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The DC Times
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The National Football Post is reporting that the Cowboys are actively shopping defensive end Marcus Spears, inside linebacker Bobby Carpenter, wide receiver Sam Hurd, free safety Patrick Watkins, and guard Cory Procter.
The news really doesn’t come as a surprise, perhaps outside of the language of the claim. Michael Lombardi is reporting that these players are being “shopped around the league” and “for the right price.” The “right price” for all of them except Spears may just be a draft pick (no matter how late). The Cowboys could also package a player and a pick in a deal to move up.
Spears’ value is a bit of a mystery. It is unlikely that a team would surrender more than a third round pick for him, but that could even be stretching it considering he is a restricted free agent.
Spears may have hinted at his departure on Twitter, stating that he doesn’t want to leave Dallas but is unsure of what his future might hold.
With such strong starters in place (and Scandrick set to rebound nicely in 2010), the Cowboys have no need to address the position early in the draft. Newman is aging and a team can never have too many talented cornerbacks, but the position is not an area of immediate need.
There is one big “unless,” however. . .UNLESS that cornerback is an excellent return man. In our last “Potential Draft Picks” post, we profiled Indiana of Pennsylvania cornerback/return man Akwasi Owusu-Ansah, a.k.a. “AOA.” AOA figures to be a second or third round selection.
The feature of this article, Rutgers CB Devin McCourty, will not last until the Cowboys second round pick. His 4.34 forty at the Combine cemented his status as, at worst, an early-to-mid second-rounder.
Is it really possible that the Cowboys could use their 27th overall pick on a player at a position which is such a strength of the team? If they consider McCourty a top-notch returner, then yes.
At 5’11”, 193 pounds, McCourty has the size to play either outside or in the slot. This versatility might make him more attractive to the Cowboys than AOA, who likely will only line up outside. His 4.34 Combine forty was the fastest of any cornerback. He also displayed outstanding hip fluidity and change of direction.
McCourty’s 16 bench press reps are not off the charts, but at 193 pounds, it proves that he has been in the weight room. His work ethic and skill set are such that we would not be surprised if he is deemed the best cornerback of this draft class five years down the road.
McCourty will have to improve his tackling form in the NFL. At Rutgers, he frequently dove at the feet of ball-carriers instead of wrapping up. Newman has shown it is not necessary to be a huge player to become an excellent tackler.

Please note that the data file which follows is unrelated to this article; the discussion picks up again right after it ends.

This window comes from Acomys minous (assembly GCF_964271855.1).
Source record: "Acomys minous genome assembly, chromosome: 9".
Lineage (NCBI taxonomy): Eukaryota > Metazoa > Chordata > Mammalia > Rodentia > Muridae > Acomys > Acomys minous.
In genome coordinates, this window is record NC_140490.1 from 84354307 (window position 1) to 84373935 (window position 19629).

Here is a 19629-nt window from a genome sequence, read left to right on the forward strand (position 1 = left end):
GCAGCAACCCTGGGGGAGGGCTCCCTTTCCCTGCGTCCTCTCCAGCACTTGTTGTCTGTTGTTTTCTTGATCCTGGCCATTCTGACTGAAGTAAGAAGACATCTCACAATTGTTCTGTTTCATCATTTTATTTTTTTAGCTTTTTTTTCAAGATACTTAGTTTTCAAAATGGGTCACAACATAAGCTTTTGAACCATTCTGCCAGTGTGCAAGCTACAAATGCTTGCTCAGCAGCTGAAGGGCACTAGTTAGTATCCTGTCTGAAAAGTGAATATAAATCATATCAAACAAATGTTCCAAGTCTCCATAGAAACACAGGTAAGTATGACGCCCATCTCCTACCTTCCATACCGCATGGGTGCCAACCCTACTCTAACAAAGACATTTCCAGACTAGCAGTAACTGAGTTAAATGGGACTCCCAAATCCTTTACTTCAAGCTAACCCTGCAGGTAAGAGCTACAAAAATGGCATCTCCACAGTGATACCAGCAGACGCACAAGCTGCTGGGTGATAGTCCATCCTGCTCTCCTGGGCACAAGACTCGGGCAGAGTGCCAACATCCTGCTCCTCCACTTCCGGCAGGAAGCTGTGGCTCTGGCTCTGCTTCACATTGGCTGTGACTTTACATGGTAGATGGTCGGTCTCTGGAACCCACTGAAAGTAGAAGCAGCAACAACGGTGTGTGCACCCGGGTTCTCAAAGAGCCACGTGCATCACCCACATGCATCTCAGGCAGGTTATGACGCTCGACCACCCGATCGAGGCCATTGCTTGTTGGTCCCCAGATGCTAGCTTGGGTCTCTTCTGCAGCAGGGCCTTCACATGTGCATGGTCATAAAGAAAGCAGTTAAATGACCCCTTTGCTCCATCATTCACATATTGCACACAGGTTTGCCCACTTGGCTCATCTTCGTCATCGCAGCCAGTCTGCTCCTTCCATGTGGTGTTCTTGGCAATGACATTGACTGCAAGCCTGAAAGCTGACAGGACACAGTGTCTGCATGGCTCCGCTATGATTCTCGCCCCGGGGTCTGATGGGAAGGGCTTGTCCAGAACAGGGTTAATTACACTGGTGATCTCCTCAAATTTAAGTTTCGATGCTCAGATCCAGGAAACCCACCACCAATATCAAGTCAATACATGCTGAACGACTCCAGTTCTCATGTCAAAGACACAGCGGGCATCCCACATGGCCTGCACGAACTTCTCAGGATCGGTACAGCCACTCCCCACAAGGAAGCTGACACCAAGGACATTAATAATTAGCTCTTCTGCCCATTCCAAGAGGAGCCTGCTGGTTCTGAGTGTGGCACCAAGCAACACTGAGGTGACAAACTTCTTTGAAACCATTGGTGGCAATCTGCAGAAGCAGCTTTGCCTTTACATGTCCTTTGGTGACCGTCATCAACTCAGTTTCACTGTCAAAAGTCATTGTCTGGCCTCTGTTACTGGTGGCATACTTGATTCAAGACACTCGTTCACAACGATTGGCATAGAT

Also like Newman, McCourty may have to work on securing interceptions. His speed and quickness allow him to be in position virtually every play, but he will sometimes bat the ball down when it appears he could pick it off.
On returns, McCourty shows tremendous burst and decision-making. He hits the hole at full speed, showing no hesitation. While most of the returners we have profiled are primarily punt returners, McCourty is actually superior on kickoffs. This may be valuable to Dallas, who struggled mightily on kickoff returns with the hesitant Felix Jones and Kevin Ogletree back deep.
To secure McCourty, Dallas would likely have to use their first round selection. There is a slight chance that he is taken before their 27th overall pick, but he will more than likely be available. We currently have McCourty going No. 30 overall to the Vikings in our latest mock draft.
McCourty is in a battle with FSU’s Patrick Robinson to be the third CB drafted in 2010. Even if Robinson surpasses him, McCourty is unlikely to sniff the Cowboys’ 59th overall selection in the second round.
Iupati blew by UCLA DT Brian Price in his first match-up, and he does the same to Taylor Mays here. Iupati fills a need for Dallas, while Mays simply does not fit the Cowboys’ scheme. Will anyone be able to take down Iupati?
Pouncey is a slightly under-the-radar player that many scouts believe could get selected before Iupati. There is a chance Pouncey is off the board for Dallas. If he does fall to the 27th selection, he constitutes good value, while Allen probably does not.
Winner: Maurkice Pouncey
11 Kyle Wilson, CB, Boise State
14 Brandon Graham, DE/OLB, Michigan
It is extremely difficult to determine a winner for this match-up. We like both players as sleepers for the Cowboys. Wilson would greatly enhance Dallas’ return game, while Graham is a player with whom coach Wade Phillips will likely fall in love. Our winner is the player we see as having a more immediate impact.
Are the #2 seed Odrick and the #1 seed Iupati on a collision course?
Is it really possible that Bryant drops all the way down to the back of the first round? Probably not, but it would be very difficult for Jerry Jones to pass him up if he does. Odrick may or may not be the selection if he is still on the board, but he has a much higher probability of being available.
Winner: Jared Odrick
There you have it–a sweep for the top-seeded players. In part III of the series, we will detail the Final Four match-up, listed below.